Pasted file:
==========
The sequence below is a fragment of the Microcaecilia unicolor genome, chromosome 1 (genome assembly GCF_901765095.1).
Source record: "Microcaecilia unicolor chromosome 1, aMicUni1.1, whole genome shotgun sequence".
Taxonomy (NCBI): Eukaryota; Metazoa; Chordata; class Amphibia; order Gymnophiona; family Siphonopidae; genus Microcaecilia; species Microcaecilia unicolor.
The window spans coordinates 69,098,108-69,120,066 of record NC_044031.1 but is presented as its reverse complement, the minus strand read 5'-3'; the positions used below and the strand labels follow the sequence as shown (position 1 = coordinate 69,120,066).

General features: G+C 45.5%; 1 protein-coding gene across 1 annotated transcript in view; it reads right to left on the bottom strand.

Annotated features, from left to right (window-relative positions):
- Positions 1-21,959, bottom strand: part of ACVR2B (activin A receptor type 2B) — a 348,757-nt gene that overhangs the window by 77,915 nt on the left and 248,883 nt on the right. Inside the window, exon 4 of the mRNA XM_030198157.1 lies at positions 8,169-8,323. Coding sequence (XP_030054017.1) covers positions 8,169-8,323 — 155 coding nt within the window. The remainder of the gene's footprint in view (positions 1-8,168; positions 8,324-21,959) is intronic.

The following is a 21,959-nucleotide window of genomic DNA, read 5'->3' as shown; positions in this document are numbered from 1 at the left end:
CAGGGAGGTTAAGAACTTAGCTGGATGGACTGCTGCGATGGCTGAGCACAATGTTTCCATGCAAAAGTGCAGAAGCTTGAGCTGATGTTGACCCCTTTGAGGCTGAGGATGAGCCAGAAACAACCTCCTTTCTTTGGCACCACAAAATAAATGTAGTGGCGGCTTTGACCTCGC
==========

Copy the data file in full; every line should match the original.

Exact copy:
The sequence below is a fragment of the Microcaecilia unicolor genome, chromosome 1 (genome assembly GCF_901765095.1).
Source record: "Microcaecilia unicolor chromosome 1, aMicUni1.1, whole genome shotgun sequence".
Taxonomy (NCBI): Eukaryota; Metazoa; Chordata; class Amphibia; order Gymnophiona; family Siphonopidae; genus Microcaecilia; species Microcaecilia unicolor.
The window spans coordinates 69,098,108-69,120,066 of record NC_044031.1 but is presented as its reverse complement, the minus strand read 5'-3'; the positions used below and the strand labels follow the sequence as shown (position 1 = coordinate 69,120,066).

General features: G+C 45.5%; 1 protein-coding gene across 1 annotated transcript in view; it reads right to left on the bottom strand.

Annotated features, from left to right (window-relative positions):
- Positions 1-21,959, bottom strand: part of ACVR2B (activin A receptor type 2B) — a 348,757-nt gene that overhangs the window by 77,915 nt on the left and 248,883 nt on the right. Inside the window, exon 4 of the mRNA XM_030198157.1 lies at positions 8,169-8,323. Coding sequence (XP_030054017.1) covers positions 8,169-8,323 — 155 coding nt within the window. The remainder of the gene's footprint in view (positions 1-8,168; positions 8,324-21,959) is intronic.

The following is a 21,959-nucleotide window of genomic DNA, read 5'->3' as shown; positions in this document are numbered from 1 at the left end:
CAGGGAGGTTAAGAACTTAGCTGGATGGACTGCTGCGATGGCTGAGCACAATGTTTCCATGCAAAAGTGCAGAAGCTTGAGCTGATGTTGACCCCTTTGAGGCTGAGGATGAGCCAGAAACAACCTCCTTTCTTTGGCACCACAAAATAAATGTAGTGGCGGCTTTGACCTCGC